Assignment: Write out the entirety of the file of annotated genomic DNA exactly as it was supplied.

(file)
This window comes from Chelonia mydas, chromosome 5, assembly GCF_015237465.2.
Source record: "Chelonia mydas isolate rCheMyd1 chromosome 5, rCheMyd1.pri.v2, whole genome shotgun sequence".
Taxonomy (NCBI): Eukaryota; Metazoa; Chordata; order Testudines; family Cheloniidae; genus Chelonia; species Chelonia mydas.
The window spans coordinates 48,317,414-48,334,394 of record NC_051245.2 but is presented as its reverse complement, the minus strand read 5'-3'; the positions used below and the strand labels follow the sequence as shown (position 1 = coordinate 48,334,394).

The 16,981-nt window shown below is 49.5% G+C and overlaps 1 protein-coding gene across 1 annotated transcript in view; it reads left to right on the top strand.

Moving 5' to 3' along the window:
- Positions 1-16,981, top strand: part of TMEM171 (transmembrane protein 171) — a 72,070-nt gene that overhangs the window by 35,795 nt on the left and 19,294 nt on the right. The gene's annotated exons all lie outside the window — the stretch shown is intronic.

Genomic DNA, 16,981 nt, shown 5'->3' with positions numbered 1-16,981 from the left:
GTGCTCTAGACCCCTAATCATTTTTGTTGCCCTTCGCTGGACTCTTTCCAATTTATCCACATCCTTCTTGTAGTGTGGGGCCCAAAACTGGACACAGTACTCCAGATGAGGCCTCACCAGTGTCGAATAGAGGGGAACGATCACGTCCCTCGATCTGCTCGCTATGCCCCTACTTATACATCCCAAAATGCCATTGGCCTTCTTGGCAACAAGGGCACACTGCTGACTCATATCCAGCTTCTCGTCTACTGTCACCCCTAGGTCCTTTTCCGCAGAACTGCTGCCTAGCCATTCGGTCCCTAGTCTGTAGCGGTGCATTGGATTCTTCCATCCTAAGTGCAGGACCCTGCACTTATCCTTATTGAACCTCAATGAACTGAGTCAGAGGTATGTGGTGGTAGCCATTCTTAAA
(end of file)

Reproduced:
This window comes from Chelonia mydas, chromosome 5, assembly GCF_015237465.2.
Source record: "Chelonia mydas isolate rCheMyd1 chromosome 5, rCheMyd1.pri.v2, whole genome shotgun sequence".
Taxonomy (NCBI): Eukaryota; Metazoa; Chordata; order Testudines; family Cheloniidae; genus Chelonia; species Chelonia mydas.
The window spans coordinates 48,317,414-48,334,394 of record NC_051245.2 but is presented as its reverse complement, the minus strand read 5'-3'; the positions used below and the strand labels follow the sequence as shown (position 1 = coordinate 48,334,394).

The 16,981-nt window shown below is 49.5% G+C and overlaps 1 protein-coding gene across 1 annotated transcript in view; it reads left to right on the top strand.

Moving 5' to 3' along the window:
- Positions 1-16,981, top strand: part of TMEM171 (transmembrane protein 171) — a 72,070-nt gene that overhangs the window by 35,795 nt on the left and 19,294 nt on the right. The gene's annotated exons all lie outside the window — the stretch shown is intronic.

Genomic DNA, 16,981 nt, shown 5'->3' with positions numbered 1-16,981 from the left:
GTGCTCTAGACCCCTAATCATTTTTGTTGCCCTTCGCTGGACTCTTTCCAATTTATCCACATCCTTCTTGTAGTGTGGGGCCCAAAACTGGACACAGTACTCCAGATGAGGCCTCACCAGTGTCGAATAGAGGGGAACGATCACGTCCCTCGATCTGCTCGCTATGCCCCTACTTATACATCCCAAAATGCCATTGGCCTTCTTGGCAACAAGGGCACACTGCTGACTCATATCCAGCTTCTCGTCTACTGTCACCCCTAGGTCCTTTTCCGCAGAACTGCTGCCTAGCCATTCGGTCCCTAGTCTGTAGCGGTGCATTGGATTCTTCCATCCTAAGTGCAGGACCCTGCACTTATCCTTATTGAACCTCAATGAACTGAGTCAGAGGTATGTGGTGGTAGCCATTCTTAAA